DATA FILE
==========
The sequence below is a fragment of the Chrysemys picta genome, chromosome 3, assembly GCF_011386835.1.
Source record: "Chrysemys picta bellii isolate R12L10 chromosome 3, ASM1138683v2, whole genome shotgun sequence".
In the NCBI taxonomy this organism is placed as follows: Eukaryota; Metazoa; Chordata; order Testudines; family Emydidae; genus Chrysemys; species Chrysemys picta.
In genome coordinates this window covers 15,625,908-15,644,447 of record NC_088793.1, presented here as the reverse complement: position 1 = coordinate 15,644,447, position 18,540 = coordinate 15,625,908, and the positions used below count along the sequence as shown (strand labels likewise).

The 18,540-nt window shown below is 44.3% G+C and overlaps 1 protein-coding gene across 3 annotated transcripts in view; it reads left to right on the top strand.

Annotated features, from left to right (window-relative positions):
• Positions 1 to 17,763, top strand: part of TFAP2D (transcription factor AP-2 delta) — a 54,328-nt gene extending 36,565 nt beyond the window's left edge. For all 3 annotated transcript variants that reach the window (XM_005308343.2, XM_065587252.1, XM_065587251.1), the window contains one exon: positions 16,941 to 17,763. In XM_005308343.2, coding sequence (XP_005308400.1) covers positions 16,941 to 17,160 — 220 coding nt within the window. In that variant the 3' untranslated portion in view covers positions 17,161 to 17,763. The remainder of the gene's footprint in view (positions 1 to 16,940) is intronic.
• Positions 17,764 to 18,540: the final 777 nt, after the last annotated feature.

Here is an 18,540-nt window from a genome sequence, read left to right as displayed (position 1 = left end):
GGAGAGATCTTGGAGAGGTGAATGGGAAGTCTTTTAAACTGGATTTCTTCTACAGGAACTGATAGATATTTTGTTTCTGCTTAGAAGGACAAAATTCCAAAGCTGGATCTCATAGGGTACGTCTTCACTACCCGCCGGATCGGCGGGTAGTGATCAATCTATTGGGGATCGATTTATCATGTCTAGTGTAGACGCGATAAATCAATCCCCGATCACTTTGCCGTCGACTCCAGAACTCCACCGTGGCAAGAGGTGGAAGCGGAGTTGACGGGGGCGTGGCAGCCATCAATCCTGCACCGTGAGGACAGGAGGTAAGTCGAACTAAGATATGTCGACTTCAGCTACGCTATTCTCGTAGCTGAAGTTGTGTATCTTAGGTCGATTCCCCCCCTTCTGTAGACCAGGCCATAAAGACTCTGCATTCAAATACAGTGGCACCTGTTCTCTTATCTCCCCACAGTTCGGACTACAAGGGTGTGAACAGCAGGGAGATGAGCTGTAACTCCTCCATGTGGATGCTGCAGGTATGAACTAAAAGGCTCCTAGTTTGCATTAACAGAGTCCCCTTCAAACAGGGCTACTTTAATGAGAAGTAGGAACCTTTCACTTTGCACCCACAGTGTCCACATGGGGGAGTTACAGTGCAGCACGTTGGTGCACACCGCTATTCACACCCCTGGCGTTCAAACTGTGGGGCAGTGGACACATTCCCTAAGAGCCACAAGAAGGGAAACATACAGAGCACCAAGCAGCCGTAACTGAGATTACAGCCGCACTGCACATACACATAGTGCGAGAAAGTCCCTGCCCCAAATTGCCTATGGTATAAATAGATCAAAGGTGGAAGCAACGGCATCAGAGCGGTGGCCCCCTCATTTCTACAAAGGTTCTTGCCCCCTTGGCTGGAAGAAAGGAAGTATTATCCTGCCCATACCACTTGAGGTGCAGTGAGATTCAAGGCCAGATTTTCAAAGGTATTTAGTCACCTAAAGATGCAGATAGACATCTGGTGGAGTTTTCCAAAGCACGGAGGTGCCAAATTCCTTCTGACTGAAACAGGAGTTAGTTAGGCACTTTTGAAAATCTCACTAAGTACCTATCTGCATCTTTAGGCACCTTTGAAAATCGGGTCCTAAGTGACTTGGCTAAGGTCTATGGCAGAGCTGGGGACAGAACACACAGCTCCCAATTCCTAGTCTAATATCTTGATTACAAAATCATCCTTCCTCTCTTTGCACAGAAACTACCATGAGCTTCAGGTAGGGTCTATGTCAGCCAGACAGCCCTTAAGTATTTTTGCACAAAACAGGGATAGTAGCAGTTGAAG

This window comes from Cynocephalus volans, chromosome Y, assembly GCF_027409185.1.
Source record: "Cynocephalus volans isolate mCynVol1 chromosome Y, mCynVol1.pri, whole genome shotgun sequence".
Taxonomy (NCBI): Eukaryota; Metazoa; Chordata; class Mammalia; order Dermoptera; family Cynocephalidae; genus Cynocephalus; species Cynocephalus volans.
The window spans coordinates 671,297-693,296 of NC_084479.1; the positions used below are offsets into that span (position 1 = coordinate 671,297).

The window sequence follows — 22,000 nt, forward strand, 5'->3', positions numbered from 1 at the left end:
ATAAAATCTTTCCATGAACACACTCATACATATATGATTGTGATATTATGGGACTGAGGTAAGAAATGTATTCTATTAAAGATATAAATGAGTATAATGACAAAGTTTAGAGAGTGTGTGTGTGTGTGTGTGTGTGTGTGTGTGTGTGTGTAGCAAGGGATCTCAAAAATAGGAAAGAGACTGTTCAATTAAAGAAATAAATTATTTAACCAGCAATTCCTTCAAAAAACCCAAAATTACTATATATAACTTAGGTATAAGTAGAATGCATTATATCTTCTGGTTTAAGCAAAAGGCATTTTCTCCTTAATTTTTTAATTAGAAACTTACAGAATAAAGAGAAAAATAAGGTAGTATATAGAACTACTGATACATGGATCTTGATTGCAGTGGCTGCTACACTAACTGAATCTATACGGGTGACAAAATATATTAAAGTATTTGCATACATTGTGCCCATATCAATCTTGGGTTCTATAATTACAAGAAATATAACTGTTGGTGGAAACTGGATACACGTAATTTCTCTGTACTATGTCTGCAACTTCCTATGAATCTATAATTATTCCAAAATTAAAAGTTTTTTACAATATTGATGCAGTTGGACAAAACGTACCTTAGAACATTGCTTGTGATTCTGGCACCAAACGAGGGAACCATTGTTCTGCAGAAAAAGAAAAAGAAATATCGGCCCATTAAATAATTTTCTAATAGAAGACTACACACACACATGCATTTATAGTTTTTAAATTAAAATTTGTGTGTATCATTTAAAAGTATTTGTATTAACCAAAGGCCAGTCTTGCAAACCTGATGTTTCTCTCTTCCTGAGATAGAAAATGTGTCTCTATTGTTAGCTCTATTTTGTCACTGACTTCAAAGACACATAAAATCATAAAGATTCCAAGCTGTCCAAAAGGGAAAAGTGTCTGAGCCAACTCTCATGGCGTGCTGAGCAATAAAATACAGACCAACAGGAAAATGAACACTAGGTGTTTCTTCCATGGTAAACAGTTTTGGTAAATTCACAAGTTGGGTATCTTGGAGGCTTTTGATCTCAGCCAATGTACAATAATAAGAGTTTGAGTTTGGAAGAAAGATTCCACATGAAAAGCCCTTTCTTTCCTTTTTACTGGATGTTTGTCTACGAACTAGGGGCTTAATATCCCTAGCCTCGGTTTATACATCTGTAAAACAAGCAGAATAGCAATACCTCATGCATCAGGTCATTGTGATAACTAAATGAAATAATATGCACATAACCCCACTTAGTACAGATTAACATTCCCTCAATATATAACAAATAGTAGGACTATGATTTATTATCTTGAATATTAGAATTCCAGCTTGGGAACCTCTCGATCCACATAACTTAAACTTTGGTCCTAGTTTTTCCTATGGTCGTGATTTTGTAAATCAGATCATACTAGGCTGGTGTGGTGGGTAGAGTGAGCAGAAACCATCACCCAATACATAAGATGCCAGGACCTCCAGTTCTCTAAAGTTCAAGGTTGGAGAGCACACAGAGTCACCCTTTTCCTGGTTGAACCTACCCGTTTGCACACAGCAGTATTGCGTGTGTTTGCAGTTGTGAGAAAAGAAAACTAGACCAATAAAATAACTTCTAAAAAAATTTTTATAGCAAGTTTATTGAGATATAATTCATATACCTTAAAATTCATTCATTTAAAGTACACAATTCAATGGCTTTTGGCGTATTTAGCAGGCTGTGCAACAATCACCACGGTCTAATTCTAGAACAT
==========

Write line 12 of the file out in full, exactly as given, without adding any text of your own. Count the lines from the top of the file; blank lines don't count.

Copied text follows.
Source record: "Cynocephalus volans isolate mCynVol1 chromosome Y, mCynVol1.pri, whole genome shotgun sequence".